Keep It Simple
Written by Lisa Cregan
There's no rule that says spring cleaning has to last only one spring. Cheryl and Danny Hansford spent a full 18 months spiffing up the 1960s architecture of their longtime home overlook a golf course in Pleasanton, California--and swept away a lifetime of tchotchkes, oversized furniture, and outdated accessories in the process. That kind of dramatic change would terrify many people, but the Hansfords fearlessly embraced their big purge and in return got the home of their dreams.
Rethinking your life with such confidence takes encouragement. Luckily, Cheryl and husband Danny, a steel company executive and avid golfer, got that in spades when they hired interior designer Kelie Grosso. For two years, the couple had been staring at blueprints for a makeover of the one-story ranch they'd purchased in 1999. But until their daughter Anne Marie introduced them to Grosso, owner of Seattle's Maison Luxe, they hadn't been able to pull the trigger.
"We knew we needed more room for our two married daughters and four grandchildren," says Cheryl, a confessed serial entertainer, "and I really wanted a bigger party space!" But Grosso says Cheryl still "needed a little push."
First, the Hansfords tore off an old porch that Cheryl recalls as "dark, dark, dark," which also blocked light into the house. In its place they added 500 sun-drenched square feet of space encompassing a new breakfast room and a much-expanded great room, with unobstructed views of Danny's beloved golf course.
The next major task was cleaning up the seemingly random French country feel of the place. For instance, the old family room had a cavernous cathedral ceiling, 16 feet at its peak, but the adjacent open kitchen's ceiling was only 8 feet high. Splitting the difference, they took the expansive new great room's ceiling down and brought the kitchen's up to meet it.
"It's amazing. Even though it's a much larger space, it feels cozier than before," says Cheryl. Indeed, on a cool Northern California evening, the great room, with it fireplace radiating warmth throughout, is clearly the new soul of the home.
Original cabinets were given new doors, while a Viking stove and hood replaced outdated appliances. Calcutta Tia marble sheathes the backsplash and counters. An antique display cabinet from France holds treasured serving pieces.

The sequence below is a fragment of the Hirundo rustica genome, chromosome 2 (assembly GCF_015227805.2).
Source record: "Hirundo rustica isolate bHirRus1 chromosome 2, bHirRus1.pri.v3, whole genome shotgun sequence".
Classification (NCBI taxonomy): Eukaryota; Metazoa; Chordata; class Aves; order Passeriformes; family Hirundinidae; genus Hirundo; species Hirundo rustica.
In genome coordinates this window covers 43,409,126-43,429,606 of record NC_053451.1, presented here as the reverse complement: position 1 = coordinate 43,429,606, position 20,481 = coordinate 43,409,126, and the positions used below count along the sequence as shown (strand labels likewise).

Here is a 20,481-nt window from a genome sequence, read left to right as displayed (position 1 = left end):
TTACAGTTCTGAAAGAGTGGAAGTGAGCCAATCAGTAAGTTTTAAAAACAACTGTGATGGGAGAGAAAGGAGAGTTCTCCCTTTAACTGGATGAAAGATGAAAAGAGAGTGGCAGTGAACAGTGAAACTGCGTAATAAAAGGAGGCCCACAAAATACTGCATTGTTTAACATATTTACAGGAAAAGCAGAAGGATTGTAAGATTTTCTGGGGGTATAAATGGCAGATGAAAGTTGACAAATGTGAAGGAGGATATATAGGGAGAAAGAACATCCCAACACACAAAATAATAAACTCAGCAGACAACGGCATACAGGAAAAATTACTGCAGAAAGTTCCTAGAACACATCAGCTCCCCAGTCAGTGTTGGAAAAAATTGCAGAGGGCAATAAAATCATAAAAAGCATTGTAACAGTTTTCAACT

The whole place went through that kind of recalibration and repurposing. "What's now the office used to be the dining room," says Cheryl, adding that the dining room now occupies the window side of the great room, just steps from French doors to the terrace.
"Before, we'd have to cram the whole family in the old dining room, and it didn't even have a window," says Cheryl. "It was just a closed-in hovel! Kelie made it into an office and suggested adding a window with a view of the valley. It's perfect."
Perfect now, but when Grosso first saw the drawings for the house's radical new plan, she knew the Hansfords' furnishings were a match for the "before" house, no the "after." "I said to myself, Oh, no; so many of her things have got to go. But luckily, Cheryl was ready to do it!" The pair walked around the house with a roll of blue tape, tagging anything tired or dated, and shipped it all off to auction or donated it to a charity. "The house's content are probably 80 percent new," admits Grosso, "and it was a tough transition for the Hansfords because they had all these collections. So I said, 'We'll put some of it in storage and get back to it later,' but Cheryl said, 'No, let's be honest; we're never going back.'"
Cheryl can laugh about it now. "I realized that even though I loved my things, I was living in a 'grandma' house. I even got ride of the plaster hood over the stove that I though was so chic back in the day--suddenly it seemed huge and ugly! now I'm all about things that are clean and simple."
And what could be simpler than a life lived in just three colors? One way Grosso freshened the style here was by limiting the palette to camel, black, and white, using those colors over and over again throughout the house. "It creates a clear-your-mind kind of house, a fresh, crisp way to live," she explains.
While there may be very little color, there is a host of textures to tease the eye--a cowhide rug in the entry, burlap grass-cloth walls in the office, a gloriously worn farm table in the breakfast area, and nubby linen slipcovers in the living room. Pattern also adds interest--like the exotic ikat that upholsters the master bed and the eye-catching zebra-print chair in the great room. The collective impact of the home's three signature colors is serene and supremely livable. "Kelie made this house so much more comfortable," says Cheryl. "I can see now how much easier it is to live in a house with less visual noise and more open space.
"I keep saying, 'Why didn't we do this before?' The house just flows into the outdoors." And what is Danny's view of the renovation? "He finally gets to look at the golf course--and Danny always wants to look at the golf course!"